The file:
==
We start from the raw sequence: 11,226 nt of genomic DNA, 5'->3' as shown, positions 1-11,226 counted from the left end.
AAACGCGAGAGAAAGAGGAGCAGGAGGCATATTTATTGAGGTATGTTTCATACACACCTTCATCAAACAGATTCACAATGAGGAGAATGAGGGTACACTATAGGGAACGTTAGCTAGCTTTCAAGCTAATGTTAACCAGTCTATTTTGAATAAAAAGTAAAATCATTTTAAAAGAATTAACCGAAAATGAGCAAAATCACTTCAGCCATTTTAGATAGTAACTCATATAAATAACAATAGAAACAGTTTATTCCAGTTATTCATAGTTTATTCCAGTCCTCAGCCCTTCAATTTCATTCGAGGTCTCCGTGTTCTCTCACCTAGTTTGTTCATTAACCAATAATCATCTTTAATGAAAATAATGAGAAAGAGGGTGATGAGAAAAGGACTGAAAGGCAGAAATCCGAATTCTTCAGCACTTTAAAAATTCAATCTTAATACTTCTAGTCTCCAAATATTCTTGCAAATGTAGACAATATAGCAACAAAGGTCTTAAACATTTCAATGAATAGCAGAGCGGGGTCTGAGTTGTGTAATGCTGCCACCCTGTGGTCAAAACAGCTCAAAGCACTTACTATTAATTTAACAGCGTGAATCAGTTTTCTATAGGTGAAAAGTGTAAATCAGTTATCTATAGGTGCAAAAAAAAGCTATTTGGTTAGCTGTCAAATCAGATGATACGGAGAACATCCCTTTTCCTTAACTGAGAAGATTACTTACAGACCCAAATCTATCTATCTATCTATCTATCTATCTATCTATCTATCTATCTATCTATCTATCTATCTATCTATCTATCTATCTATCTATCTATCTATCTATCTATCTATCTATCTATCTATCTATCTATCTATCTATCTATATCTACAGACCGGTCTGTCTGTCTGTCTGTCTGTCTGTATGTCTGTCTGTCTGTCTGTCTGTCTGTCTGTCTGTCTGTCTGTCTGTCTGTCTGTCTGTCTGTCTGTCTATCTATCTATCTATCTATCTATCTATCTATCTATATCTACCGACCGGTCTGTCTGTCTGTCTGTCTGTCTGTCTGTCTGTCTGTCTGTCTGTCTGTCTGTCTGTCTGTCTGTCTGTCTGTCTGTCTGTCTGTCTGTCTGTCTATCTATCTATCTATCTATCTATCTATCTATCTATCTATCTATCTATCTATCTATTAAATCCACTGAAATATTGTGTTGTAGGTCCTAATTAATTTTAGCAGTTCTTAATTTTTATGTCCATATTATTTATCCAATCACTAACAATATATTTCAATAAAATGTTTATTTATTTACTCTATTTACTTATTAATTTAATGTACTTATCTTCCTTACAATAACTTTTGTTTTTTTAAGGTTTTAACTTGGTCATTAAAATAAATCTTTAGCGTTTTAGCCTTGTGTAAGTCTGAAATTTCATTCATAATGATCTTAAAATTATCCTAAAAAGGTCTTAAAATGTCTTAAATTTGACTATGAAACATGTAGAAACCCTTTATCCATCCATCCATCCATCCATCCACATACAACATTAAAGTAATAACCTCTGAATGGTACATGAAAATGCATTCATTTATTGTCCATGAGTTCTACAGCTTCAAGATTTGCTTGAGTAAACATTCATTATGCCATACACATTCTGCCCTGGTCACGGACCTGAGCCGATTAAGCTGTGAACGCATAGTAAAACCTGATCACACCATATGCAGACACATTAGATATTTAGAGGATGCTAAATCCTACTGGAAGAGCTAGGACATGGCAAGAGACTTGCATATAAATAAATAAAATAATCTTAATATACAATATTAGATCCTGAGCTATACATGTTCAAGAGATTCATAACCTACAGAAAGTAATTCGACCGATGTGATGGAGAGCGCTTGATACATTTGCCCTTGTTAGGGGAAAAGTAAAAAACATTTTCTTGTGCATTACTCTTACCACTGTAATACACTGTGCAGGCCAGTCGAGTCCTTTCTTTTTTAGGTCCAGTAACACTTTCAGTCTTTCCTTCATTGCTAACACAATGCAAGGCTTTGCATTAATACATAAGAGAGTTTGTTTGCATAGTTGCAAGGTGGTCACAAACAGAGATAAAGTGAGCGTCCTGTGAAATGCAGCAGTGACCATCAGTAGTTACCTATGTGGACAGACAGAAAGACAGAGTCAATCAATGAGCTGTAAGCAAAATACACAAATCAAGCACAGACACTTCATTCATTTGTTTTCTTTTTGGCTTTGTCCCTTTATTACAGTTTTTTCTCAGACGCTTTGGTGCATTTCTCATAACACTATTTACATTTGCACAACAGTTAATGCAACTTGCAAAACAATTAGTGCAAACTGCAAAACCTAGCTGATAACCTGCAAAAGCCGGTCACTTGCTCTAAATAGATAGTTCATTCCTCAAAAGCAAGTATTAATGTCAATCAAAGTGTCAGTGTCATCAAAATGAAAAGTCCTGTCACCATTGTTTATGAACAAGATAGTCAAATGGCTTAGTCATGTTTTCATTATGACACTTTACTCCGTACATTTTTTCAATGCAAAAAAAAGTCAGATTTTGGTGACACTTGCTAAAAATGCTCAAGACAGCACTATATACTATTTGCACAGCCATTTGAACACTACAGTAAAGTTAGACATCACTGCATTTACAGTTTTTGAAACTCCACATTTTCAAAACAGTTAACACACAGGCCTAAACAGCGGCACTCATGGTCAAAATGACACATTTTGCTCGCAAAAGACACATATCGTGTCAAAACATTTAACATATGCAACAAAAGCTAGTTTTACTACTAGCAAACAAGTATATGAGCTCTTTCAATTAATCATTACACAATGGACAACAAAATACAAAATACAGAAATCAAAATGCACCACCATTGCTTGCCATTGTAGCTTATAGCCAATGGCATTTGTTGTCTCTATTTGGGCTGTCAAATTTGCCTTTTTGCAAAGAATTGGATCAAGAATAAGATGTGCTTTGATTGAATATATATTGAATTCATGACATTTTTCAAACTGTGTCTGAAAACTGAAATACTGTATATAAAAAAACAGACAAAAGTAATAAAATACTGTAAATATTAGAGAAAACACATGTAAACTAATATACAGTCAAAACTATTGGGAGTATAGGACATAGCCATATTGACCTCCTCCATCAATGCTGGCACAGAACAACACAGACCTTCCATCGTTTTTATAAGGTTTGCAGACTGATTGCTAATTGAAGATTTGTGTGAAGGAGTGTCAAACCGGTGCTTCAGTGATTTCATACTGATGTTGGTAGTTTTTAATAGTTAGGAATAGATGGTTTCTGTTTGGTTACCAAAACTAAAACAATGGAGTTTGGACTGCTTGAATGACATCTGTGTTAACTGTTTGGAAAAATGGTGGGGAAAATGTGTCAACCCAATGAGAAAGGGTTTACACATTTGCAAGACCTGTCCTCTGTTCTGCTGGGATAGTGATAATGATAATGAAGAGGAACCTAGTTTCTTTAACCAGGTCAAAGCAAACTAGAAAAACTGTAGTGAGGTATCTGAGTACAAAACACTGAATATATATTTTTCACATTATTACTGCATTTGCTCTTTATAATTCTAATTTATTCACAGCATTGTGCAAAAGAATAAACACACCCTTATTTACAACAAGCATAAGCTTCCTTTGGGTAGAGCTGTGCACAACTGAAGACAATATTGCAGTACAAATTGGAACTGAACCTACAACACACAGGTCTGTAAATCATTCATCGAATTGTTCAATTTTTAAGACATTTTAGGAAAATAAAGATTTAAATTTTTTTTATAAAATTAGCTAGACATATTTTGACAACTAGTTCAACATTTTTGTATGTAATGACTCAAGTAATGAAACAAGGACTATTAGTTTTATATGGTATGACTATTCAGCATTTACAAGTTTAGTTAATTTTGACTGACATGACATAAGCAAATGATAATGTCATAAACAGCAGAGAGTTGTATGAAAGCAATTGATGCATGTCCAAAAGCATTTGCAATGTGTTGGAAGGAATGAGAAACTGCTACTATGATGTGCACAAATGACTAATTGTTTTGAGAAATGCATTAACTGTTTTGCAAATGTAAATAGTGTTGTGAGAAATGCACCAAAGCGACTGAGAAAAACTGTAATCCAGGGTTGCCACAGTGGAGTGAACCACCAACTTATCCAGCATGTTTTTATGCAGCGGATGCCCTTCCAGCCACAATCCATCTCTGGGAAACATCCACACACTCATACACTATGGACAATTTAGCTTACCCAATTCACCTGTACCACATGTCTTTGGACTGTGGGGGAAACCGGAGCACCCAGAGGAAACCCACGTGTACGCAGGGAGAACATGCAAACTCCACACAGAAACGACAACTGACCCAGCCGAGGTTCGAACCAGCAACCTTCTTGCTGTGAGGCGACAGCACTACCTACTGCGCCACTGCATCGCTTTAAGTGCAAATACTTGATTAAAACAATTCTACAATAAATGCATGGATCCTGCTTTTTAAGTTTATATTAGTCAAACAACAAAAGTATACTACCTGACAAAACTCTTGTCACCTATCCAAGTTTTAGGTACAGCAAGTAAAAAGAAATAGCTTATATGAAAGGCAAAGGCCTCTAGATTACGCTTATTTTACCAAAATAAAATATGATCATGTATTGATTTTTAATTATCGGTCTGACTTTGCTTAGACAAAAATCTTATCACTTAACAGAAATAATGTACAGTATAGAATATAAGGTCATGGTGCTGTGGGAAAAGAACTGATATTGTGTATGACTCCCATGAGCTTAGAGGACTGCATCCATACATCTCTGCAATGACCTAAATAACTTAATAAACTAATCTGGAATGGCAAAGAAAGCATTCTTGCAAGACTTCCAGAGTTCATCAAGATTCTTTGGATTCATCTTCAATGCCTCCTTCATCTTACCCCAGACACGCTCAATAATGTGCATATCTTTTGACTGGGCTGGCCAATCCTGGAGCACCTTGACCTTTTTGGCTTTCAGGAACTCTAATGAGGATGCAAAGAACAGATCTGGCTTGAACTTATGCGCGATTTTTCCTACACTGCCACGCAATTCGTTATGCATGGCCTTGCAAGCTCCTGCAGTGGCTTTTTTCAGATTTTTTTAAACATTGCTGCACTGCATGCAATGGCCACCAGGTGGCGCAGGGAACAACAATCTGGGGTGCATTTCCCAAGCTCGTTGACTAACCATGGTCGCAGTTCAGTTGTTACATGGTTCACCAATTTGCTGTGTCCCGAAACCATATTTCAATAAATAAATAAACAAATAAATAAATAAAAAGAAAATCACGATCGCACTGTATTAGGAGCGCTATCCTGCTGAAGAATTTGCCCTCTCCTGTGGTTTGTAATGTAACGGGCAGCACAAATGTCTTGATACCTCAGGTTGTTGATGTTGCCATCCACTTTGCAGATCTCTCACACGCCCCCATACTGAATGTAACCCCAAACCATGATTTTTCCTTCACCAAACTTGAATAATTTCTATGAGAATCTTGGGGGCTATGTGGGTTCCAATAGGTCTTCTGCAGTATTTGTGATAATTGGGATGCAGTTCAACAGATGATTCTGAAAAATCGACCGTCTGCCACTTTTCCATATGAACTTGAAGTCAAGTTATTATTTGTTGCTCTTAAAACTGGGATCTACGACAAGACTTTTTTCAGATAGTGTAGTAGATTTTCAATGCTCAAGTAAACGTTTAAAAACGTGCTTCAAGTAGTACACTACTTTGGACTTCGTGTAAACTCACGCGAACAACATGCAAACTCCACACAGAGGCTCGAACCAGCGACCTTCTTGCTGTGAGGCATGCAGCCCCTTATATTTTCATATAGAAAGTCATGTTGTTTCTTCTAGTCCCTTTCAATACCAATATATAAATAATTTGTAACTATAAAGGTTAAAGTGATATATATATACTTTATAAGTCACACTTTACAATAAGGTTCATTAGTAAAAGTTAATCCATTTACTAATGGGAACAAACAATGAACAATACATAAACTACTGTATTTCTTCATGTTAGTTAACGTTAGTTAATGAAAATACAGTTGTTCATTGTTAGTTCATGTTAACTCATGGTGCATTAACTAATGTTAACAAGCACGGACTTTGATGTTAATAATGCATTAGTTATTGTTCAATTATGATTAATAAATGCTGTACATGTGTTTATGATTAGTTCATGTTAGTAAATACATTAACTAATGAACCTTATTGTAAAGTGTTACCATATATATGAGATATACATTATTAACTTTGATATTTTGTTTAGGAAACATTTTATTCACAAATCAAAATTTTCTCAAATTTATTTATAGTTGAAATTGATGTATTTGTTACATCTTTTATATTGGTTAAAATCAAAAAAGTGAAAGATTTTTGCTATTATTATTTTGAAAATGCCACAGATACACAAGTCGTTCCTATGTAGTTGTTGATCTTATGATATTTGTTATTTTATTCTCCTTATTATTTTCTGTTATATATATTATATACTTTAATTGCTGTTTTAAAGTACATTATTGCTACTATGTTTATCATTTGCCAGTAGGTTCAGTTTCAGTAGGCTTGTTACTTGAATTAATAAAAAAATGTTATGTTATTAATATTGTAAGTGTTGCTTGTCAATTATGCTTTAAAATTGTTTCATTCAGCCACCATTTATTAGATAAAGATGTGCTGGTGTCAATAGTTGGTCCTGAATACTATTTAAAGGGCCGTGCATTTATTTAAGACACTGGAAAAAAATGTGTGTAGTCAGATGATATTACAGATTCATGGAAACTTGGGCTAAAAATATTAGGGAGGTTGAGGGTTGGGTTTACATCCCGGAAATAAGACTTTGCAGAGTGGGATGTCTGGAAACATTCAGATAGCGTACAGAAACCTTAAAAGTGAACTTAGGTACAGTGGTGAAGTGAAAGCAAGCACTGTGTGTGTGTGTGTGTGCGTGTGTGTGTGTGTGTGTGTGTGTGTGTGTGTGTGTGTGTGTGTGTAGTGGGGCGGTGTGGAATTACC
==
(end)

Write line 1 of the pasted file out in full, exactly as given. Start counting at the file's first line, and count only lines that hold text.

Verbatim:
We start from the raw sequence: 11,226 nt of genomic DNA, 5'->3' as shown, positions 1-11,226 counted from the left end.